How do I nurture artistic success in my child?
First, you must commit yourself whole-heartedly to the raising of a godly child. You must make it your aim to equip your child with the stability of the two-legged stance: 1) to know her God, 2) to develop a toolbox of highly skilled artistic voices to tell what she knows. Thus a messenger of God is born.
The enemy isn’t threatened by a new generation that knows God and is steeped in Biblical truth but cannot effectively tell what they know. And he happily occupies the musical text of a new generation that can speak, sing, or play a musical instrument with jaw-dropping pizzazz, as long as their message is contrary to the truth of God.
How do I begin?
Upon your baby’s birth, you must breast-feed for an extended period of time, to build the strongest possible bonds of love and good health and to maximize the natural timeline of speech and language development. The first three years are crucial.
You must teach your child to pray as soon as he can speak. Prayer is the greatest word-processing curriculum available to mankind. It activates the Father’s destiny in a child’s life while waging warfare against the powers of darkness in the heavenly realm.
You must also seize the formative educational years and practice Deuteronomy 6:5-8.
—You must talk about the Father constantly, teaching the Scriptures and the story of Salvation.
—You must impart to your child a keen understanding of her own personal legacy as designed by her heavenly Father. You must let her know that He has written the book of her life and has prepared good works in advance for her to do.
—Tell your child that God will never leave her or forsake her, and that her life will be abundant and joyful if she will obey God’s will. Repeatedly point out to your child that her perfect destiny originates with God, that God’s ways are light and life. Become a conduit for the Lord, equipping your child for that destiny, praying, listening, watching, providing all the necessary resources.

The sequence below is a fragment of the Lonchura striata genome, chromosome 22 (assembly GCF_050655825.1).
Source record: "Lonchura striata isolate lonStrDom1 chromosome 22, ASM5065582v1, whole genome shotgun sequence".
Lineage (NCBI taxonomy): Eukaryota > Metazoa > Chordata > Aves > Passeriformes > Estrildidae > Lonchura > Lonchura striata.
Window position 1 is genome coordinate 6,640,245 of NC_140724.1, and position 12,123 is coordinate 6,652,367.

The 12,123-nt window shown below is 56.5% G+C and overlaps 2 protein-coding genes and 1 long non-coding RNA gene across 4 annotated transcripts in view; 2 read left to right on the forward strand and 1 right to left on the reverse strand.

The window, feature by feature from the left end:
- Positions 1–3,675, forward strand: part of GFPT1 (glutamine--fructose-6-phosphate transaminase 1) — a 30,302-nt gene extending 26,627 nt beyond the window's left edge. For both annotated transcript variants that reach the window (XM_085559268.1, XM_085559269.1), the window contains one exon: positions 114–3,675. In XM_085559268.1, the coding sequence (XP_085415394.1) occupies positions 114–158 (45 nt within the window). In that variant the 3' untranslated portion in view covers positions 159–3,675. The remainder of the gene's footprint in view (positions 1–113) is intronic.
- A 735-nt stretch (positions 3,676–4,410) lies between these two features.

—When your child receives the salvation of Jesus, her experience will become a first-person, eye-witness account of who God is and what He has done in her life. Then her testimony cannot be shaken because she has experienced it personally. It will be your child’s strength when doubters attack or persecution arises. Remember: “They overcame by the blood of the Lamb and by the word of their testimony.“
That’s a big assignment.
Yes. But it grows wings as you proceed. As you draw closer to the Heavenly Father, you and your child will also draw closer to each other. Your relationship will flourish: a life-long bond.
Okay, so we’re bonding, praying, studying, talking about the things of God. Then what?
Then you must sing with your child!
That’s right. You and your child must sing new songs, composed from the Father’s transformation unfolding in your lives. ‘This is my Story. This is my Song.’ That’s what one of our finest saints wrote, and it’s true: story and song become one. Furthermore, the songs children learn to sing in the first twelve years of life are tucked away in the deepest stores of memory, even protected from such ravages as stroke or Alzheimer’s disease.
You must begin music lessons.
Me? Do you mean me, take music lessons?
You and your child, together. All children should take music lessons, regardless of their talent or anticipated line of work. And because they are children, you’ll need to be involved to guide them. Remember, the cultivating of musical skill is not about becoming a “star,” or a professional musician, it’s about being a fluent messenger of God. Furthermore, music maximizes the brain, preparing it for every other educational endeavor.